Earlier today The McClatchy Co. gave a strong impression that 2010 is going to be a good year: online ad sales are on the rise (as they’ve been elsewhere in the industry) and circulation numbers are up. So why would the company start experimenting with pay walls for one of its newspaper’s Web sites, as CEO Gary Pruitt mentioned today in a media conference call?
Pruitt stressed that 44 percent of ad money was currently coming through digital channels last quarter, and that an ad-based revenue system “isn’t broken…but we’ll learn from everything.” So despite the fact that a pay wall will hit a newspaper — like McClatchy’s Kansas City Star — exactly where McClatchy is beginning to see some growth (circulation, online ad sales) the company is planning to try out a pay wall model for a yet-unnamed title, if only for “ideological” reasons.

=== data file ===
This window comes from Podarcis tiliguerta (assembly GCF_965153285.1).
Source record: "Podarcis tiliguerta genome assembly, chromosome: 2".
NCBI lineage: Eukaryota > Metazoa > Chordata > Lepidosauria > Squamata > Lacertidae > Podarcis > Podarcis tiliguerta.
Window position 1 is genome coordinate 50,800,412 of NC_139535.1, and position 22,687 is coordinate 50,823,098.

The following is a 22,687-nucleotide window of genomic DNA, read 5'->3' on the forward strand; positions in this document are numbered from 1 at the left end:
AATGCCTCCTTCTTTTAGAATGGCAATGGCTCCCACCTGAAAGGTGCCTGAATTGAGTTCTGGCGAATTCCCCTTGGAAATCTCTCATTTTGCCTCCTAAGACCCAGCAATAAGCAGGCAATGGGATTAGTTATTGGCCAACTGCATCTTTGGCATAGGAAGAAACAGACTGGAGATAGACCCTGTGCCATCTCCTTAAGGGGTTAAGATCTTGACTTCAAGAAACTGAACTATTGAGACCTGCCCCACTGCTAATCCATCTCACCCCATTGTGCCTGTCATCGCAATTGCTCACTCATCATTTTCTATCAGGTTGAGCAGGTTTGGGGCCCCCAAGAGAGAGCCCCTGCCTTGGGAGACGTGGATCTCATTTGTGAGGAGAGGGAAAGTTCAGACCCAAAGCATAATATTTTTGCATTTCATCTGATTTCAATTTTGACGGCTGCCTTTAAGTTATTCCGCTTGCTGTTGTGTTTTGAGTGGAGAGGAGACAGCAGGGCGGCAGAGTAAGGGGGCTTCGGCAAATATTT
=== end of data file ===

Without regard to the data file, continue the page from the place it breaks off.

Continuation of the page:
There are few details available at the moment, but McClatchy’s pay wall system will resemble more Variety‘s plan than The Wall Street Journal‘s, with users being able to view a certain number of sites before they are asked to pay. We can’t blame McClatchy for trying a system that everyone from The New York Times to regional dailies believe is the future of online revenue, but we’re glad that they’re not jumping headfirst into a model that has yet to be proven as successful as print ad sales once were.
Read More: Commentary: McClatchy To Experiment with Pay Model –Editor & Publisher
Previously: Can Classifieds, Online Ads Save McClatchy?
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